I’ve spoken at several conferences about the failures in standards efforts in oil and gas, and I’ve commented on the reasons for these failures. I’ve also highlighted the key characteristics of successful standards efforts in other industries. In the short version, this boils down to my well-worn aphorism “adoption beats perfection”. The longer version is contained in the seminal paper by Hanseth and Lyytinen (“Theorizing about the Design of Information Infrastructures: Design Kernel Theories and Principles”, 2004) which, despite its title, contains material that is relevant for all standards efforts. They identify five design principles:
- Design initially for usefulness
- Draw upon existing installed base
- Expand installed base by persuasive tactics to gain momentum
- Make it simple
- Modularize by building separately key functions of each infrastructure, use layering, and gateways
This has led me to consider the goals of standardisation in oil and gas, and what might help with their adoption.
I can see three obvious scenarios where standards could be useful. There are probably more, but let’s start with these three.
First, we might want to be sure we can export all of the data from one system and import it into another, either because we wish to use different software or because the software we’re using has reached the end of its life. Secondly, I might wish to store my data in a repository from one vendor, but be sure that software tools from any other vendor can interrogate the data without custom programming. Third, we might want to interchange a subset of data between two parties, perhaps delivering fluid analyses from the lab to the operator, or daily production reports from the operator to the partners.
The first two of these represent a significant undertaking, as they potentially imply a standard that covers a large information space, with many data elements. Even more importantly, they would require that we share an understanding of the semantics of our model, as even common terms such as well can have subtly different meanings for different disciplines in the industry. It is also possible that vendors have their own internally defined information elements and these must be either supported or discarded. Over the years I have developed the view that most vendors are not entirely keen on these two scenarios, and would much prefer it if the standards could be developed such as to focus on the narrower goal of improving the way that an individual vendor’s software packages work together. The idea of opening the door to a competitor’s products is an uncomfortable one unless, of course, the experience can be guaranteed to be less than ideal. I am fairly comfortable with the assertion that this is one of the reasons for the failure of efforts like POSC, though I admit that I have little more than anecdotal evidence and observation to support this view.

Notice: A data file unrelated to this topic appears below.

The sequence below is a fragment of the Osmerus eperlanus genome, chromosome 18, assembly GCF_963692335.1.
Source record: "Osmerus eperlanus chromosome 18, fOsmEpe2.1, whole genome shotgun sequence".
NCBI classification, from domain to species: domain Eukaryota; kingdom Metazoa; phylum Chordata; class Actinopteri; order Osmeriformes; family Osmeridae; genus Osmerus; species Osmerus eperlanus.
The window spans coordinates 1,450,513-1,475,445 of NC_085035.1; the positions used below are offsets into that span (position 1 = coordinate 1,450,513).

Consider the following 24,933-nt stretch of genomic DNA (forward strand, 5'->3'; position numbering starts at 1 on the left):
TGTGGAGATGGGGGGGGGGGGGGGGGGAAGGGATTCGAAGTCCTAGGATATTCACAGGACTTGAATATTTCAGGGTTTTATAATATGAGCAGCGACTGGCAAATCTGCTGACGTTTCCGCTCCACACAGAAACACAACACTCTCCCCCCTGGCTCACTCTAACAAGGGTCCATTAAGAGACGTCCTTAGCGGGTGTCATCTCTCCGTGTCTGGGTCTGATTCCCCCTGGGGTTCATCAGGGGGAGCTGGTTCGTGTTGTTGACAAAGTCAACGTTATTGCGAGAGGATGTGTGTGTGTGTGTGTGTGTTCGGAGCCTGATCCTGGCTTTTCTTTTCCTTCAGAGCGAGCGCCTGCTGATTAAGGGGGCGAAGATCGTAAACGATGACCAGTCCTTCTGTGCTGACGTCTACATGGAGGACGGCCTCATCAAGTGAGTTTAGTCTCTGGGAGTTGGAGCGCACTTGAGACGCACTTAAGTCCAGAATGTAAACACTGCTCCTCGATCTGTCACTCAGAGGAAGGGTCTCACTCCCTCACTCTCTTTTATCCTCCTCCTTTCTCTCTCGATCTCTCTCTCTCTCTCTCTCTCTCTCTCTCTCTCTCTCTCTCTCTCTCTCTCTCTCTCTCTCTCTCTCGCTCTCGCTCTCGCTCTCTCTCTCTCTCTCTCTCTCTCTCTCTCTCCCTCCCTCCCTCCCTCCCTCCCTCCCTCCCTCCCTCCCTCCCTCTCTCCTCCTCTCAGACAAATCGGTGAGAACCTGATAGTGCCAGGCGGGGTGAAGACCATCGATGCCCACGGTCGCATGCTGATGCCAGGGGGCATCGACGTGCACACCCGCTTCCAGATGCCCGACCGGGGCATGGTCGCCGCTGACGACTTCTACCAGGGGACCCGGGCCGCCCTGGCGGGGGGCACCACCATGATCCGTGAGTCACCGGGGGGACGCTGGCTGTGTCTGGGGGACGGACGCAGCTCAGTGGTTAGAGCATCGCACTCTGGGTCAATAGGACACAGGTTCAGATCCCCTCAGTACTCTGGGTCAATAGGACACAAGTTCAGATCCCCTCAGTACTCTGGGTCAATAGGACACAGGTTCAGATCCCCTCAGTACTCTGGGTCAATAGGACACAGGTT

The third scenario has a more reasonable scale, and feels as though the development of a standard might be accomplished in a way that adheres to the principles advanced by Hanseth and Lyytinen. With that in mind, I will try to outline the activities that I believe are important for success.
First, we need to identify the exact scenario that is to be addressed. It cannot be an academic exercise, as the first principle is to design for usefulness. We should identify users currently experiencing a real problem, and establish how to fix it. Real and detailed use cases should follow.
Secondly, we should look at the ways people have addressed the problem in other companies, and also look for parallels in other industries. Perhaps a solution or a standard already exists. There might also be standards that seem at first sight to be unsuitable or only a partial fit, but if they are already in use and tooling is available then it might be preferable to repurpose them rather than create something from scratch.
Third, it is necessary to have reference implementations, to demonstrate that the standard is viable. Ideally, this will be used to solve the problem identified in the first step.
Fourth, a minimum of two software vendors must commit to a production-ready implementation within twelve months of the standard being approved. While it might be possible to accept non-vendors, the reality is that sustaining any implementation demands wide distribution of the kind that is only possible for software companies.
Fifth, in the event that production-ready implementations do not appear in the defined period, the standard will be open for deprecation. There is little value in having a standard that no-one implements.
In the above list I have not developed anything radical or revolutionary, but have simply listed activities that appear to have produced results in other industries and standards bodies.
To make one final point, XML does not a standard make. The world needs new XML schema like a hole in the head, and developing new schema should be a last resort. Constructing a data format is not the same as constructing a data model, and it certainly doesn’t define the semantics.